When selecting books for the Bas Bleu catalog, our editors’ #1 criteria is “Will our readers like it?” But we also enjoy the opportunity to revisit beloved classics, those books that are cherished by generations of readers, like Dorothy Kunhardt’s 1940 children’s book, Pat the Bunny. This week, editor AG shares her family’s affection for Kunhardt’s interactive classic and the two “sequels” it inspired.
When I was pregnant with my first child, a good friend gave me two copies of Pat the Bunny—one for home and one for the diaper bag, she explained. Just looking at the cover reminded me of visiting my grandmother’s house, making a beeline for her bookshelf as I arrived so I could practice “reading” while engaging in the fun tactile activities on each page.
First published in 1940, Pat the Bunny was a pioneer of interactive children’s books. Dorothy Kunhardt reportedly wrote it for her three-year-old daughter, and, judging by my own kids’ affinity for the book, its appeal for little ones is timeless. Pat the Bunny (along with Goodnight Moon, of course) was my go-to bedtime story for my children from the day they were born. Even before they understood the words, their chubby little fingers gravitated toward the soft rabbit “fur” and rough sandpaper on Daddy’s scratchy face. (Plus, it’s a nice, short book for a tired parent!)
When my daughter got a little older, she climbed in the dog bed to share Pat the Bunny with our dachshund, Frankie, who patiently listened while she showed him how Bunny reads his book at night. When my son was about one, he wanted to hold his copy while we drove to the store. When we arrived at our destination and I went to get him out of the car seat, I realized he’d put his finger through Mummy’s ring so many times that he’d destroyed that page of the book. Good thing I had two copies!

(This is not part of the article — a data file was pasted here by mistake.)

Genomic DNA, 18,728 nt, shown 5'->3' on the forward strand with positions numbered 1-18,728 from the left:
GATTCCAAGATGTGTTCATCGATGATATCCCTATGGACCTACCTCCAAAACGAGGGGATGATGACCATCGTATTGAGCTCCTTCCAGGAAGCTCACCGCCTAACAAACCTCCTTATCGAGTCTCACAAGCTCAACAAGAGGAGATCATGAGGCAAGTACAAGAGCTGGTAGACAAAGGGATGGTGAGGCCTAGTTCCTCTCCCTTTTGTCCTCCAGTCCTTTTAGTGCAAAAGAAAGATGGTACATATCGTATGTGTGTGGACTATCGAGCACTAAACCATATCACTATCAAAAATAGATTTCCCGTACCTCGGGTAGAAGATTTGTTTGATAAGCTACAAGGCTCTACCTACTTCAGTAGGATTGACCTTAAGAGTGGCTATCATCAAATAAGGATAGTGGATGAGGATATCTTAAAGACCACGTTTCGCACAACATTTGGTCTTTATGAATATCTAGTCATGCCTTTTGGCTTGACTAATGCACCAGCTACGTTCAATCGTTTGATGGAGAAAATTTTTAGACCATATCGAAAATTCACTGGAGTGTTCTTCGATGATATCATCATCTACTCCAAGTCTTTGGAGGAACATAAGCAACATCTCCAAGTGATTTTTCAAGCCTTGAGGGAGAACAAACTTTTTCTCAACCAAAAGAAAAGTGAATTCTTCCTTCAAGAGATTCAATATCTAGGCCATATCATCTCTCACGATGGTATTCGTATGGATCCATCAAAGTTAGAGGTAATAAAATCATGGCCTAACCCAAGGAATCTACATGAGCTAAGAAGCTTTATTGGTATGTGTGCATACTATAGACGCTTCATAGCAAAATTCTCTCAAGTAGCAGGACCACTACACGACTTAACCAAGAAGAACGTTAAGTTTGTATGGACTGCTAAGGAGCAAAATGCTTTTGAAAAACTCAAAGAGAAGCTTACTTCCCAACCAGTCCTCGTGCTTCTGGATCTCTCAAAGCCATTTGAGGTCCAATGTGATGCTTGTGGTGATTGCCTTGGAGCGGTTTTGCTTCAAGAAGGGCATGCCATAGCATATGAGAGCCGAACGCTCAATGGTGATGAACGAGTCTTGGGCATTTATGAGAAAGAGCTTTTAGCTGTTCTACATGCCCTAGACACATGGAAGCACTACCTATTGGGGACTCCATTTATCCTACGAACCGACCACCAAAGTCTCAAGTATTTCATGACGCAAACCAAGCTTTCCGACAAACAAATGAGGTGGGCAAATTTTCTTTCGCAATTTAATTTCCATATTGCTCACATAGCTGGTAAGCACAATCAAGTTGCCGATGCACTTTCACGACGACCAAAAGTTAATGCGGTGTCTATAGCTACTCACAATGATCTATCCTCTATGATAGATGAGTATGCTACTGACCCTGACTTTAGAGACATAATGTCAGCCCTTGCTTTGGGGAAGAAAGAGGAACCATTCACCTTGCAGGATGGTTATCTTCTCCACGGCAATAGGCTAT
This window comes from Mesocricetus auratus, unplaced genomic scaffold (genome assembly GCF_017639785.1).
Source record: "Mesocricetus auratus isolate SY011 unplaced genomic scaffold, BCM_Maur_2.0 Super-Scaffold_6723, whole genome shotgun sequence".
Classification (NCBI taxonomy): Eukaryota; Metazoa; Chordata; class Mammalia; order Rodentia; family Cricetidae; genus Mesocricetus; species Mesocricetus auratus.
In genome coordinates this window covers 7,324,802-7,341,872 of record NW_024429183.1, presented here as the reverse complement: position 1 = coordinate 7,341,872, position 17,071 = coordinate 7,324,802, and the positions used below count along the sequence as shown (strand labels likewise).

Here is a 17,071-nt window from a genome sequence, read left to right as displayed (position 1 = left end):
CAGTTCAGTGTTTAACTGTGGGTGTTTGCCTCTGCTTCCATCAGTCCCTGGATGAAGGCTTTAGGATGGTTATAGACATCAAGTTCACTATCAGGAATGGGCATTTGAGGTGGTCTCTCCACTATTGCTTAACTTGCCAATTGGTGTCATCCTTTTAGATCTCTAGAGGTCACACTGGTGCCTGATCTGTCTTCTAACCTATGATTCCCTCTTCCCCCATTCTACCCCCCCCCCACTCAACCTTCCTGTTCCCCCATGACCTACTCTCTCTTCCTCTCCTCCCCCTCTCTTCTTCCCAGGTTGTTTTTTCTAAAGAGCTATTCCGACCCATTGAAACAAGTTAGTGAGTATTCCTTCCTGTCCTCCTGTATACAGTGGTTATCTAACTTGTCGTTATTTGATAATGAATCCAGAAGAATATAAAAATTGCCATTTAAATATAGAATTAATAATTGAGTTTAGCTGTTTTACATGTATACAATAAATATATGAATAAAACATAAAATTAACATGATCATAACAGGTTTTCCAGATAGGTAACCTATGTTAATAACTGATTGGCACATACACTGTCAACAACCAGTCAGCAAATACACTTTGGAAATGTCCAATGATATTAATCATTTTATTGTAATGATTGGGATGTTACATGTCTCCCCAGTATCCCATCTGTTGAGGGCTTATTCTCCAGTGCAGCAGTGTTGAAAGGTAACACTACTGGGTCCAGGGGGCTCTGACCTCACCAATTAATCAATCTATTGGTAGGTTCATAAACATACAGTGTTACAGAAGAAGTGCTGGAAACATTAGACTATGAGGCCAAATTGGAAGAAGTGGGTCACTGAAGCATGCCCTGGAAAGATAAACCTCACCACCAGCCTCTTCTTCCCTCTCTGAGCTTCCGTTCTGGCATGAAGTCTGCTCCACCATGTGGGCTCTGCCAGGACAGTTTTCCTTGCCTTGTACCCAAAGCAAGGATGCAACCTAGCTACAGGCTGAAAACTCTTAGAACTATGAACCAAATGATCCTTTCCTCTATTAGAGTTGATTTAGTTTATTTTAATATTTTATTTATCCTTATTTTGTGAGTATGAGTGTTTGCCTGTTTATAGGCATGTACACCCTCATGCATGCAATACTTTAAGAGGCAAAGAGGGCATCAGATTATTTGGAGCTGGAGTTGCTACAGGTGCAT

Now my children are two and five, and both were delighted to discover there were two more “Pat the…” books! Published decades after the original and written by Kunhardt’s daughter, Pat the Cat and Pat the Puppy feature loads more stimulating elements to delight little ones! My kids’ favorites include making a frog hop in Granny’s garden, writing a shopping list with Mummy, getting money from the cash machine (I suspect this will become a recurring theme!), and making the dog’s tail wag.
Last night my husband squeezed into the toddler bed with both kids to read all three titles. I heard shouts of “my turn!” and “no, mine!” along with happy giggles. The kids were both delighted with the experience, but my rather frazzled husband offered this pro tip: Buy a set of these books for each little reader in your family…unless you enjoy playing referee!
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